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28 February 2020

The never ending colonial legacy of Great Game

Prateek Joshi
The writer is pursuing Postgraduation in International Relations from South Asian University (a SAARC nations project).He is researcher on issues of Gilgit Baltistan/ Ladakh and Xinjiang

For those inquisitive to know about Gilgit, British records of 19th century are the most valid sources. It is in this era when there was a serious attempt by the subcontinent’s colonizers to understand this landscape, hitherto unknown to them. This phase is also known as the ‘Great Game’, a period of rivalry between the British and Russians to capture Central Asian territories. The lurking threat of a potential Russian invasion was compounded by the presence of Russian surveyors in Pamir by mid-19th Century. It was precisely at this point when Gilgit and its surrounding regions became an obsession among the British. Suddenly, Gilgit’s elusive passes and valleys were imagined as the gateways through which Russians could invade anytime. Imaginations of the Gilgit frontier as a strategic gateway are reflected in the conferences of the Royal Geographic Society, London, which encouraged expeditions in the high Karakoram-Pamir belt to locate the secret passes. Captain Francis Younghusband (famous for crossing the Muztagh pass for the first time to enter India), the Durand Brothers, Viceroy of India Lord Curzon are some notable personalities who had their eyes set on Gilgit and lobbied with for an aggressive British policy to ensure the control of Gilgit never slipped into the hands of Russians. In fact, the British and the Russians reached on the brink of a war when rumor spread that Captain Younghusband was killed by the Russian army while surveying the territories of Hunza and Wakhan corridor in 1891.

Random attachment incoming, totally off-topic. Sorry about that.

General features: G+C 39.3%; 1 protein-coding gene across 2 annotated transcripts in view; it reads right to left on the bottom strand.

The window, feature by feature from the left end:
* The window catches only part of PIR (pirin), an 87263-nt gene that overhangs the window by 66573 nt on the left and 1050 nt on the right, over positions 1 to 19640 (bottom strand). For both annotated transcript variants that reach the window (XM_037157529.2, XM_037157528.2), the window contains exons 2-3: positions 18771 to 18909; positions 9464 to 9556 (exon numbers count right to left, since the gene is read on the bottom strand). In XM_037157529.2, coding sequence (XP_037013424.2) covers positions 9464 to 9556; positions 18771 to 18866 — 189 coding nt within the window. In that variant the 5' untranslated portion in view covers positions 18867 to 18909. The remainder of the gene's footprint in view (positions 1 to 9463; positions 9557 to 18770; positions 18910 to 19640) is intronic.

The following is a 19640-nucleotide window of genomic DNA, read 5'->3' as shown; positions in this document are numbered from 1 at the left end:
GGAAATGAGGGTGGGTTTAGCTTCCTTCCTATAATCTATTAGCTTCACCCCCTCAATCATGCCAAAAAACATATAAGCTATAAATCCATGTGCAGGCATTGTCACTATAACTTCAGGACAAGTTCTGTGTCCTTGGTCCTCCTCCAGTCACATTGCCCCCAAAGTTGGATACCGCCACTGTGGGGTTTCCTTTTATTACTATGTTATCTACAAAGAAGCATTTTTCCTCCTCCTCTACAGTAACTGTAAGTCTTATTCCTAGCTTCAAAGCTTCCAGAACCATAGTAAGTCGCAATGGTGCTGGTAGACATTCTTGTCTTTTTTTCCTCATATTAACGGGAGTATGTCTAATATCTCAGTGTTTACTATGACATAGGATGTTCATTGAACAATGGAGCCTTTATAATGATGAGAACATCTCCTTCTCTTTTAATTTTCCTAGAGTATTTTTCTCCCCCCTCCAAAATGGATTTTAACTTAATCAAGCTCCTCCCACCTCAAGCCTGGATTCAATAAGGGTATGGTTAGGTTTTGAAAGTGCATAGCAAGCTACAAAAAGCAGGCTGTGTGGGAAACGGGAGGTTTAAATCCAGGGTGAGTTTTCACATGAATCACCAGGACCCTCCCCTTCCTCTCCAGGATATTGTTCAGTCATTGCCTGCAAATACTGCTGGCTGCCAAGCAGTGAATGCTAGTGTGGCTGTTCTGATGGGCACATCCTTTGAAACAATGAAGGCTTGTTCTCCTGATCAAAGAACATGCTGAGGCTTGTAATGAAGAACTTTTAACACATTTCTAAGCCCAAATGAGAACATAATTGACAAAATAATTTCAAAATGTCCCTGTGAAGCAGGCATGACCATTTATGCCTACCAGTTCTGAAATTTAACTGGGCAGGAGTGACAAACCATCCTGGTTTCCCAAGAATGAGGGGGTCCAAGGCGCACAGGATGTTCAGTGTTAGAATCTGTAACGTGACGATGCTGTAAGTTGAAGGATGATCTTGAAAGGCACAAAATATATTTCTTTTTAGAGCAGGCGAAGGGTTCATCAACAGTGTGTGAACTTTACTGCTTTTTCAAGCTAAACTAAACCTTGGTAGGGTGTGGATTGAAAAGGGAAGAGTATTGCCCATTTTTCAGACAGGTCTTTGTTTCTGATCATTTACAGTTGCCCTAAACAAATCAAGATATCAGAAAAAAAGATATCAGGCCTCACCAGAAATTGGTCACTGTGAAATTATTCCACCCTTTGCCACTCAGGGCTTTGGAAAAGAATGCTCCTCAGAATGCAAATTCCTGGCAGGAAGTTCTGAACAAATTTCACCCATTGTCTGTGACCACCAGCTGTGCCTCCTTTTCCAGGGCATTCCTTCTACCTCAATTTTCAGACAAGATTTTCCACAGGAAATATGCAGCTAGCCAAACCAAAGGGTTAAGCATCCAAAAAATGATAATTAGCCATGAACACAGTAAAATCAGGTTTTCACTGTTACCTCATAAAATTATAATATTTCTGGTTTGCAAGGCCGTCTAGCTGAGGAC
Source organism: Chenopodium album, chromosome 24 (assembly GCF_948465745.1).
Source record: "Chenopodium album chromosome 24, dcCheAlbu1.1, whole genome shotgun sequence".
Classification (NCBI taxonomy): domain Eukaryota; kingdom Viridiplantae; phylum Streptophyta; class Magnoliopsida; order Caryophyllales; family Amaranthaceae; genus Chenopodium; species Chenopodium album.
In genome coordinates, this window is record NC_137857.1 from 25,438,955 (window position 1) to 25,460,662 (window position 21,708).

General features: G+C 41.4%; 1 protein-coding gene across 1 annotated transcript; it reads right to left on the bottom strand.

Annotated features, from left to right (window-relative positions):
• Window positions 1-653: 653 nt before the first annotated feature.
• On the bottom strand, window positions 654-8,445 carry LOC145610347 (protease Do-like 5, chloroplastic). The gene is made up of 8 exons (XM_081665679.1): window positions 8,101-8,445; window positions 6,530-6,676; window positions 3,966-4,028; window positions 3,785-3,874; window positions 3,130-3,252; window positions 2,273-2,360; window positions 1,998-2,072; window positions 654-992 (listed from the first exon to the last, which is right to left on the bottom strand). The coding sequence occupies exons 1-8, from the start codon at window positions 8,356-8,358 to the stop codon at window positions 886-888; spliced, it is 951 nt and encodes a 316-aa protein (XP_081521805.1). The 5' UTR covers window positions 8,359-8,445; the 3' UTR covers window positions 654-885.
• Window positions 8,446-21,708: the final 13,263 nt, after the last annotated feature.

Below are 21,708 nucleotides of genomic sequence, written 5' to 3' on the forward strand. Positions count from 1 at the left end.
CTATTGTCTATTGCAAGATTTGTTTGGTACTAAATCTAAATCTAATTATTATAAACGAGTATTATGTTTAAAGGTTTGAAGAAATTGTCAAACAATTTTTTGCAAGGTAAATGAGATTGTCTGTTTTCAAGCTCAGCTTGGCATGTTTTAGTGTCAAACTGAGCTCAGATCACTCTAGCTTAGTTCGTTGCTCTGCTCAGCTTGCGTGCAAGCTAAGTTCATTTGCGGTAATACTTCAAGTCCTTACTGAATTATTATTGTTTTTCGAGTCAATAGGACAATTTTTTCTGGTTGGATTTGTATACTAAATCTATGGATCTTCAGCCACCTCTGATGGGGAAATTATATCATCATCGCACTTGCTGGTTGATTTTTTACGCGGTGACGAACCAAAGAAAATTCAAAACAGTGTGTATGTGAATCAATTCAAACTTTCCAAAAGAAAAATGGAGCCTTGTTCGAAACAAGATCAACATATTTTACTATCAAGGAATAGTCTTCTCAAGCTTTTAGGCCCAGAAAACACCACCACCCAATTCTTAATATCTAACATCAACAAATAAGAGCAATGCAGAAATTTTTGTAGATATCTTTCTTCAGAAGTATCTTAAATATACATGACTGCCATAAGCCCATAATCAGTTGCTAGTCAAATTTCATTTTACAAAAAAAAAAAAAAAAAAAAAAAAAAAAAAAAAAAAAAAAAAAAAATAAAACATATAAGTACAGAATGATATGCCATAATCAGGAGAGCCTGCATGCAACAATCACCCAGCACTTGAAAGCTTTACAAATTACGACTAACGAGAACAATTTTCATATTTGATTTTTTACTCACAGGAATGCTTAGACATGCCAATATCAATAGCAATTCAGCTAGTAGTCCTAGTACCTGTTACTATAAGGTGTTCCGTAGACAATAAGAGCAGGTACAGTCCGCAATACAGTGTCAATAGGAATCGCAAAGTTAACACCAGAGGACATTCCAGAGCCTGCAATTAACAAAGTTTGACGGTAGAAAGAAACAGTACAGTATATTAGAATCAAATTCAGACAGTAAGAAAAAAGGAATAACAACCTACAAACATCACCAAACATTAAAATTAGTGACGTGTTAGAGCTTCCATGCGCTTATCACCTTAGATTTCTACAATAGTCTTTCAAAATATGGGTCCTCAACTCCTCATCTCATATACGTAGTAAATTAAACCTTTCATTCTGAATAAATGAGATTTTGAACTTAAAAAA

Despite the treaty of Amritsar granting the Maharaja of Jammu and Kashmir territories east of Indus, the British encouraged him to incorporate the areas lying to its west. Gradually, Giglit became a British agency by 1877 and again in 1889. Rather than a formal administrative apparatus, it was the network of explorers and spies of British army which was entrusted with the task of keeping Gilgit under British occupation. Due to British policies in the larger framework of the Great Game, this nearly impassable terrain of Karakorams became geostrategically significant region. In his attempt to expose the British manipulations, legendary explorer George Hayward got murdered under mysterious circumstances in 1870. The place where he was murdered (near Darkot Pass, Ghizer) is named Feringhi Bar and his body rests in a British graveyard in Gilgit.

Nearly 150 years ago from today, Hayward had prophesized that the type of politics the colonial masters were engaging within this region, the future generations would not live in peace. Enter 21st century and today, despite the nearly universal acceptability of nation-state driven international order, the Karakoram-Pamir belt is yet to witness political stability.

The politics stirred by the Great Game has a direct bearing even today when these mountainous regions covering India, Pakistan, China, Afghanistan and Tajikistan are viewed with the same colonial lenses of Geopolitics. It is indeed unfortunate that a region through which cultures travelled fluidly, where the mystical traditions of Buddhism and Sufism mixed with the local cultures, and where Silk Road created flourishing trading towns, is today blocked by the mighty walls of nation states’ borders.